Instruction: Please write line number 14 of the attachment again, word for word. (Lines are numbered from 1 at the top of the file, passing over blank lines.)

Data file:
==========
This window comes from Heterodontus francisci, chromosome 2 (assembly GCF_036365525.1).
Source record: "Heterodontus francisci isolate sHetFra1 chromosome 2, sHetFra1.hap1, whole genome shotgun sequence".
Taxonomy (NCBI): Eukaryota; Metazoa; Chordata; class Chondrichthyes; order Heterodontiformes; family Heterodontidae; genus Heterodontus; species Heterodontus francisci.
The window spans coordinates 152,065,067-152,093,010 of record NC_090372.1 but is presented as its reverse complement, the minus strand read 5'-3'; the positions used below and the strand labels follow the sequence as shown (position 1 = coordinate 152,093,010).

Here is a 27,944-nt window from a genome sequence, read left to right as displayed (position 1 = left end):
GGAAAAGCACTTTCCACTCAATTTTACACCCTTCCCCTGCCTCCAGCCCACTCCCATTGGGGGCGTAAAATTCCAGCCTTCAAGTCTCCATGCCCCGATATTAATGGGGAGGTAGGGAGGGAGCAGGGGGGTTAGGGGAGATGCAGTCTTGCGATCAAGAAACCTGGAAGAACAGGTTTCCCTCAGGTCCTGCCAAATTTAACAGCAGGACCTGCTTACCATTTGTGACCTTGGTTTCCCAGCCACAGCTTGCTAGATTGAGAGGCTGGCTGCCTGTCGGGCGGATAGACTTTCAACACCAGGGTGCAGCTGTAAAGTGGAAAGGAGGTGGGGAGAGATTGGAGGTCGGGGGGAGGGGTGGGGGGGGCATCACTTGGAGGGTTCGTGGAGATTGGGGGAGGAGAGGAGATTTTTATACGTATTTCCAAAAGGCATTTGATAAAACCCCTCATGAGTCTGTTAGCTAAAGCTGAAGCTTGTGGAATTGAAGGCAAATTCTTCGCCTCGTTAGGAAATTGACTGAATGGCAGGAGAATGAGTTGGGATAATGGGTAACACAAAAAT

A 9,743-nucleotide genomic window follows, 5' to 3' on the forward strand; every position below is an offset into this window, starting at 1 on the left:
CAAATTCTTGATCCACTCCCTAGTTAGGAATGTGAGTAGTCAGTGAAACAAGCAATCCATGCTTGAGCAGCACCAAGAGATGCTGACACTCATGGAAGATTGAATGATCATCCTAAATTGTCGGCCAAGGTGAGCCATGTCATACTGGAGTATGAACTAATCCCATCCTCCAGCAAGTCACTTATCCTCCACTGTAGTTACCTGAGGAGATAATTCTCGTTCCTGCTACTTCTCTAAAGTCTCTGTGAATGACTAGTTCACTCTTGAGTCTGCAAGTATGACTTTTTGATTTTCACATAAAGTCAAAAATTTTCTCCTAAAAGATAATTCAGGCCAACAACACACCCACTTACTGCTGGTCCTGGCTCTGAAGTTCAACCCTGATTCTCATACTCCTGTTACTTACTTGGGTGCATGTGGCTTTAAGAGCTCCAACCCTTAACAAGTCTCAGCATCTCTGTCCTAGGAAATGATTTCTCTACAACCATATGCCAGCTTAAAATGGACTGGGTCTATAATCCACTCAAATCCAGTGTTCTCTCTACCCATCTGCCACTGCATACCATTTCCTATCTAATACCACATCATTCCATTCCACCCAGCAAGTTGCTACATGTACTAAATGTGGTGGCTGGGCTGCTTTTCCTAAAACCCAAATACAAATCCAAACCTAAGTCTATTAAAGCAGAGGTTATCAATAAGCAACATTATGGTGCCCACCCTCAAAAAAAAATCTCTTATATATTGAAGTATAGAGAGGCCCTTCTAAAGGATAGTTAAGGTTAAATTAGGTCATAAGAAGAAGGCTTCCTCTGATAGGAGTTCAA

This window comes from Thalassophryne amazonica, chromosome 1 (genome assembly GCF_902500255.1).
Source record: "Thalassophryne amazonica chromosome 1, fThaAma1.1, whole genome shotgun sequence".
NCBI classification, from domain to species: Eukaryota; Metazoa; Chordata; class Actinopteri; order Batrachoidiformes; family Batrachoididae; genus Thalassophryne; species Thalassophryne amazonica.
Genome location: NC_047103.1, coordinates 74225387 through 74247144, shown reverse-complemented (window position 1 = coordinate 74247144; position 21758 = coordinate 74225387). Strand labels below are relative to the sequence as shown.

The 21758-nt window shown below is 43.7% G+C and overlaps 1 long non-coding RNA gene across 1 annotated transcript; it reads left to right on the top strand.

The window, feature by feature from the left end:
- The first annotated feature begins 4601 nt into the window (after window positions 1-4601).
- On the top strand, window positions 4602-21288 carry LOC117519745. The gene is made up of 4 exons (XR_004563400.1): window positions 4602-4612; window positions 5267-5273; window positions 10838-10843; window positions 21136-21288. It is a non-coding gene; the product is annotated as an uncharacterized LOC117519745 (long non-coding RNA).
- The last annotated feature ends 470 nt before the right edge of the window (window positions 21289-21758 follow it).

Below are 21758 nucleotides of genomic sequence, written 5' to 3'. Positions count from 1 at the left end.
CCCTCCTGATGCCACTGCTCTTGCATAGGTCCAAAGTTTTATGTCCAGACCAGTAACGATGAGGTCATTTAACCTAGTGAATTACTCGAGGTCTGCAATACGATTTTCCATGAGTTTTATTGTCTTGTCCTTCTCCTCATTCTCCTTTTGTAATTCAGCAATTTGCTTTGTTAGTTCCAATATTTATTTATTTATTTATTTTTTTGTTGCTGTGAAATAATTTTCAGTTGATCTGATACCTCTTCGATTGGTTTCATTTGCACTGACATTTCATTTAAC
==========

The window, feature by feature from the left end: